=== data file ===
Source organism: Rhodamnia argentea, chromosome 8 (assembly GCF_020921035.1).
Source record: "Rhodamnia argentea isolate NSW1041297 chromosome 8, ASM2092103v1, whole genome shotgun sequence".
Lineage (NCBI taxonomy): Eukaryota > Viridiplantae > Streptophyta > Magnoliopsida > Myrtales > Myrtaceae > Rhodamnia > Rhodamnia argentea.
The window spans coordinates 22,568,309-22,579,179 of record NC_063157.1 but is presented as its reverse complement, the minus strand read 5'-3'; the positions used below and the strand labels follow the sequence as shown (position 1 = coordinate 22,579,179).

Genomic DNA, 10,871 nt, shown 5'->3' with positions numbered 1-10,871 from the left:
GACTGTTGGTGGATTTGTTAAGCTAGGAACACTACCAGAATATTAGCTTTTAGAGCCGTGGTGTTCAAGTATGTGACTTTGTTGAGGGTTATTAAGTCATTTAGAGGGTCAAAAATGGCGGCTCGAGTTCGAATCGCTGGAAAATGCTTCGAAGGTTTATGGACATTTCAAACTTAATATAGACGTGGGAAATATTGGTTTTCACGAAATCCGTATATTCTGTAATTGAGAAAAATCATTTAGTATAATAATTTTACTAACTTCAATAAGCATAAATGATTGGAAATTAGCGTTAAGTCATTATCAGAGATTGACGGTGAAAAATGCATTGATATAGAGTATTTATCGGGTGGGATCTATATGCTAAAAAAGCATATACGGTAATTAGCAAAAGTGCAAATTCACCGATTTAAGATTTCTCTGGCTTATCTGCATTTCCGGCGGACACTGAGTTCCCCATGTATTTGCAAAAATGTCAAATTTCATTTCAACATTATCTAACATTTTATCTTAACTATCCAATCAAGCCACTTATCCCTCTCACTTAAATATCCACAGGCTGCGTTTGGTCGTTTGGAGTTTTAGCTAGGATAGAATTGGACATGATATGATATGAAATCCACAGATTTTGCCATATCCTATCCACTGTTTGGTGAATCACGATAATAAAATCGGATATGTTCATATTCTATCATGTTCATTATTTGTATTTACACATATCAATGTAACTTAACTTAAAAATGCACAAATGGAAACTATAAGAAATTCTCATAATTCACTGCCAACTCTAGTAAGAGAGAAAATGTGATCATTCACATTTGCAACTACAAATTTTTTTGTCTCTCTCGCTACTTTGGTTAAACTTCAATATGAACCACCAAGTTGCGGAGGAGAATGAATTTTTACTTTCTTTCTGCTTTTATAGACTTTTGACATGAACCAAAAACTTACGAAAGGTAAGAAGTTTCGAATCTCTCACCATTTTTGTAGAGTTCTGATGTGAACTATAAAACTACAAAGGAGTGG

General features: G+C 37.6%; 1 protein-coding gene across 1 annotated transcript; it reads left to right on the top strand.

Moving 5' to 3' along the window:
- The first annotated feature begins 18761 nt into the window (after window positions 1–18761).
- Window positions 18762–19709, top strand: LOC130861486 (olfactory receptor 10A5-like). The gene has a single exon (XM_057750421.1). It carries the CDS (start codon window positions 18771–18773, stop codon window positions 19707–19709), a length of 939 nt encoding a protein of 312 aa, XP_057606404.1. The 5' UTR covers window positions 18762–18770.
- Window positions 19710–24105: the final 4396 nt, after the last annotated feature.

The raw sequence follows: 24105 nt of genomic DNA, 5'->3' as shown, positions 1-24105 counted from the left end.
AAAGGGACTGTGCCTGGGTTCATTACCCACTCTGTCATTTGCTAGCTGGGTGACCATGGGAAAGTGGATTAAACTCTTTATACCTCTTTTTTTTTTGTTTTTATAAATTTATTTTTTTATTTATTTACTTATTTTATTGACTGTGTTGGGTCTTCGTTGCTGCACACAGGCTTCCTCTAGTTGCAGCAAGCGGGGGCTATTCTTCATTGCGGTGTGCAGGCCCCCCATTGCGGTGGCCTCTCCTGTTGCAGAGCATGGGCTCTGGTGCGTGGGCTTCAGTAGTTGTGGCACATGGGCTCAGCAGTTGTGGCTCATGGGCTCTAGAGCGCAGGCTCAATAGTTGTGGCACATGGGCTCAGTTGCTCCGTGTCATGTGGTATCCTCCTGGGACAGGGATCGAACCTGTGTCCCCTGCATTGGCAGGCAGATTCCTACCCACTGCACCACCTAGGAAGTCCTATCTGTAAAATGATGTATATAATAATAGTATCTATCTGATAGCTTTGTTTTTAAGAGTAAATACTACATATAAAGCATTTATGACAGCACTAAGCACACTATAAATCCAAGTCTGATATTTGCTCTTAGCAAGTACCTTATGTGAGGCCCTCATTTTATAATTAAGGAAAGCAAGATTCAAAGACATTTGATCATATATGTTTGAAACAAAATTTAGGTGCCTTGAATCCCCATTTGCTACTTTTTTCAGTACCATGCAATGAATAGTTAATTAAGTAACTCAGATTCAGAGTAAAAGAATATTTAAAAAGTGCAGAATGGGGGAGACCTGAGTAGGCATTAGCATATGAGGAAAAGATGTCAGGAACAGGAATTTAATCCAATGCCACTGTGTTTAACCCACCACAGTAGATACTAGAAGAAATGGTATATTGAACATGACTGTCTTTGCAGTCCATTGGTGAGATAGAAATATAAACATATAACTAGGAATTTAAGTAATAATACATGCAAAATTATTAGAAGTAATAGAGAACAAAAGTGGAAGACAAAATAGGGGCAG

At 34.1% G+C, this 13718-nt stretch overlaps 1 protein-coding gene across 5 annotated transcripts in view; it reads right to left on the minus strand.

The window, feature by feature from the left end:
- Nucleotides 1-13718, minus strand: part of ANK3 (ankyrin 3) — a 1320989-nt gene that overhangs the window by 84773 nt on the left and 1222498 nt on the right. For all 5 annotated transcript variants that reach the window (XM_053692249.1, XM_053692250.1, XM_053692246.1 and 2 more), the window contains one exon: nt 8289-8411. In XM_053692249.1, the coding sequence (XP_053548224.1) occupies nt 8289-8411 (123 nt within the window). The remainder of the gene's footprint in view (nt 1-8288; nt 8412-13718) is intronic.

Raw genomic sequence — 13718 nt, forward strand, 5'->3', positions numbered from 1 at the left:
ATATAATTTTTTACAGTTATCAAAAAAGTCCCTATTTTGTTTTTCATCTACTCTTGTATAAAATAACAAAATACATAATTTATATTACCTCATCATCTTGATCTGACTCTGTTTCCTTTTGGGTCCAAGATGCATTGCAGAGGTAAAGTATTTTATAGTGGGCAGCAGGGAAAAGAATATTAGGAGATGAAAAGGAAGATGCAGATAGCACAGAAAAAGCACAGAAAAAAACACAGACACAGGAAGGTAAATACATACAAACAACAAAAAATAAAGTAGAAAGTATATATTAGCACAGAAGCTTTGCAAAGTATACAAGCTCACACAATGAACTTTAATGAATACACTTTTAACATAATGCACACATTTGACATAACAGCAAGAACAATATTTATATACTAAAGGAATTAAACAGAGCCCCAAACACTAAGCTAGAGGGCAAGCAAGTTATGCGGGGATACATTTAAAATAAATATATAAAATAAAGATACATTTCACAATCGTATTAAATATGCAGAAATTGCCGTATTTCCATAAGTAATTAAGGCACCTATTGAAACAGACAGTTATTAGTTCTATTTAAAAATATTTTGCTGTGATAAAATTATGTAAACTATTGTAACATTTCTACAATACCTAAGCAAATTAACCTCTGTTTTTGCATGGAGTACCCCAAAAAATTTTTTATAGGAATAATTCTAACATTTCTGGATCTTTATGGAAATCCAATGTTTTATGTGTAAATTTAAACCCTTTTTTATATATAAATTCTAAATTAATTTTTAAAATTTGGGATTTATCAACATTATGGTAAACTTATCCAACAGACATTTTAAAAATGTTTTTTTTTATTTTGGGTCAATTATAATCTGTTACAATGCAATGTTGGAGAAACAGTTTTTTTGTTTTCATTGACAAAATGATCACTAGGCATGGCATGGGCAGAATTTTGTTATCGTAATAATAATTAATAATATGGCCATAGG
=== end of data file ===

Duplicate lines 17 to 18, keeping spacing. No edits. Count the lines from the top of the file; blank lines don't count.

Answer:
Raw genomic sequence — 13718 nt, forward strand, 5'->3', positions numbered from 1 at the left:
ATATAATTTTTTACAGTTATCAAAAAAGTCCCTATTTTGTTTTTCATCTACTCTTGTATAAAATAACAAAATACATAATTTATATTACCTCATCATCTTGATCTGACTCTGTTTCCTTTTGGGTCCAAGATGCATTGCAGAGGTAAAGTATTTTATAGTGGGCAGCAGGGAAAAGAATATTAGGAGATGAAAAGGAAGATGCAGATAGCACAGAAAAAGCACAGAAAAAAACACAGACACAGGAAGGTAAATACATACAAACAACAAAAAATAAAGTAGAAAGTATATATTAGCACAGAAGCTTTGCAAAGTATACAAGCTCACACAATGAACTTTAATGAATACACTTTTAACATAATGCACACATTTGACATAACAGCAAGAACAATATTTATATACTAAAGGAATTAAACAGAGCCCCAAACACTAAGCTAGAGGGCAAGCAAGTTATGCGGGGATACATTTAAAATAAATATATAAAATAAAGATACATTTCACAATCGTATTAAATATGCAGAAATTGCCGTATTTCCATAAGTAATTAAGGCACCTATTGAAACAGACAGTTATTAGTTCTATTTAAAAATATTTTGCTGTGATAAAATTATGTAAACTATTGTAACATTTCTACAATACCTAAGCAAATTAACCTCTGTTTTTGCATGGAGTACCCCAAAAAATTTTTTATAGGAATAATTCTAACATTTCTGGATCTTTATGGAAATCCAATGTTTTATGTGTAAATTTAAACCCTTTTTTATATATAAATTCTAAATTAATTTTTAAAATTTGGGATTTATCAACATTATGGTAAACTTATCCAACAGACATTTTAAAAATGTTTTTTTTTATTTTGGGTCAATTATAATCTGTTACAATGCAATGTTGGAGAAACAGTTTTTTTGTTTTCATTGACAAAATGATCACTAGGCATGGCATGGGCAGAATTTTGTTATCGTAATAATAATTAATAATATGGCCATAGG